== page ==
Poet Vasyl Stus (second from the left) in Lviv, 1972. (Read more on the 1972 Vertep).
On 8 May, the Day of Remembrance and Reconciliation, an open-air thematic exhibition opened in Kyiv to tell about the triumph of these people and their struggle against the Soviet repressive regime.
“They triumphed, though their struggle stretched for 74 years of existence of the communist totalitarian and its concentration camp system. They triumphed on 24 August 1991, when Viacheslav Chornovil, Levko Lukianenko, and other political prisoners brought the blue and yellow banner into the Verkhovna Rada!” were the words by the chief of academic programs of the Liberation Movement Research Center (CDVR), Volodymyr Birchak, about Ukrainians who had wound up in GULAG but instead of breaking down themselves, they broke up the repressive system of the Soviet Union.
Such people are in the spotlight of the exhibition “Triumph of a human. Ukrainian residents who defeated GULAG” organized by CDVR together with their colleagues from the Ukrainian Institute of the National Memory (UINM), the Lontsky Prison National Memorial Museum of the victims of occupation regimes, and the Branch State Archive of SBU.
“More than 20 million people went through the GULAG system. In 1953, when butcher Stalin died, most of the prisoners were Ukrainian,” stresses UINM director Volodymyr Viatrovych.
According to him, the Soviet authorities saw their camp system as a tool of ultimate subduedness, that’s why OUN and UPA insurgents made up a significant share of the prisoners.
“Those were the Ukrainian insurgents who brought the ‘rebellion virus’ into the GULAG premises. The mass riots which occurred in camps in Vorkuta, Norilsk, Kengir broke this system,” highlights Volodymyr Viatrovych.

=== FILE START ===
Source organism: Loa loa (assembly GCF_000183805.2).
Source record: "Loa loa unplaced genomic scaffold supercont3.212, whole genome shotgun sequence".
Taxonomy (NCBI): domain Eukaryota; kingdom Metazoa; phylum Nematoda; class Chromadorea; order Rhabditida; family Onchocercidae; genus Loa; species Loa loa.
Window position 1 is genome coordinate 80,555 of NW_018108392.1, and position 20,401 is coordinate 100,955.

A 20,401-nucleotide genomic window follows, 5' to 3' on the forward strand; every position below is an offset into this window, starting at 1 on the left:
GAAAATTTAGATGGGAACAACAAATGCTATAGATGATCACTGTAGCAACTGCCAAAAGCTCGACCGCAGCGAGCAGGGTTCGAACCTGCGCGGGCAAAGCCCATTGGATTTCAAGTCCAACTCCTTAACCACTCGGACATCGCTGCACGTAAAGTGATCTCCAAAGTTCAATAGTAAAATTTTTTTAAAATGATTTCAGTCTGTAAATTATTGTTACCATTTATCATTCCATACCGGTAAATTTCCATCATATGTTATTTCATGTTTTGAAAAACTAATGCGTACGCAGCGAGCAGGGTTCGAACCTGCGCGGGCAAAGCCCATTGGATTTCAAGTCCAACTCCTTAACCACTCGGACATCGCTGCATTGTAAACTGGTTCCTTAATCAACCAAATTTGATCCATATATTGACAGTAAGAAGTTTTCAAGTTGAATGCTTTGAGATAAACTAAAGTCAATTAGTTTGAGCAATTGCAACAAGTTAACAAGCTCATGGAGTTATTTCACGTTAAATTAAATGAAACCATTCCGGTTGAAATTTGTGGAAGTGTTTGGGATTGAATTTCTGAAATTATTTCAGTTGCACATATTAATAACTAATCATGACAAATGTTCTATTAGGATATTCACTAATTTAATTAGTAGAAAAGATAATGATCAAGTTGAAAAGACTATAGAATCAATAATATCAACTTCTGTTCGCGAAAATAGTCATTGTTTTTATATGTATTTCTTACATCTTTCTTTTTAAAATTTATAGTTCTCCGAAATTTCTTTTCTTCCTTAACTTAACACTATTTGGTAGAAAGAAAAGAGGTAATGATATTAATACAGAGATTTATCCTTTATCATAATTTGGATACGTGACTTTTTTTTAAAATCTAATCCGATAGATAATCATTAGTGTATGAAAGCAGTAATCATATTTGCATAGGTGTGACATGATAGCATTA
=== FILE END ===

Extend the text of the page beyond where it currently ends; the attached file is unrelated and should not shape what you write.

Not only insurgents were forced to go through the Russian camps, but also other various groups of Ukrainians from peasantry to the intelligentsia. They had to cut wood, partake in “communist construction” projects, work in mines within the Arctic circle, end up in secret research facilities known as “sharashkas” or in prison mental hospitals.
One of those who faced this fate was Izydora Kosach, sister of famous Ukrainian poetess Lesia Ukrainka.
For the first time, Ms. Kosach was arrested on denunciation in September 1937. One of her students stated that Izydora was “nationalistically disposed” and that she told that “Moscow administers Ukraine and its wealth,” “prominent Ukrainians imprisoned,” and “people have no money to buy clothes.”
Lesia Ukrainka’s sister served her sentence in Onega Camp in Arkhangelsk Oblast, where she cut lumber. Recalling that years, Ms. Kosach mentioned that the hardest duties accrued to political prisoners, who were in the overwhelming majority there.
In early 1940, shortly before the celebrations of the 70th anniversary of Lesia Ukrainka’s birth, Izydora Kosach was released after multiple petitions.
But soon, as the World War 2 came to the territory of the USSR, she wound up behind bars again. This time German Nazis arrested her, yet the reason was the same – pro-Ukrainian activities.
When she was free again in fall 1943, Izydora Kosach and her sister Olha fled the USSR to Western Europe and later to the USA.
“I won’t come to Ukraine, until slavery reigns there and innocent people are being arrested,” stressed Izydora Kosach.
And a Baptist pastor from Kyiv, Heorhii Vins, suffered two times in the USSR for his religious views. At first, he spent three years at a camp in North Ural, and his next term he served in Yakutia.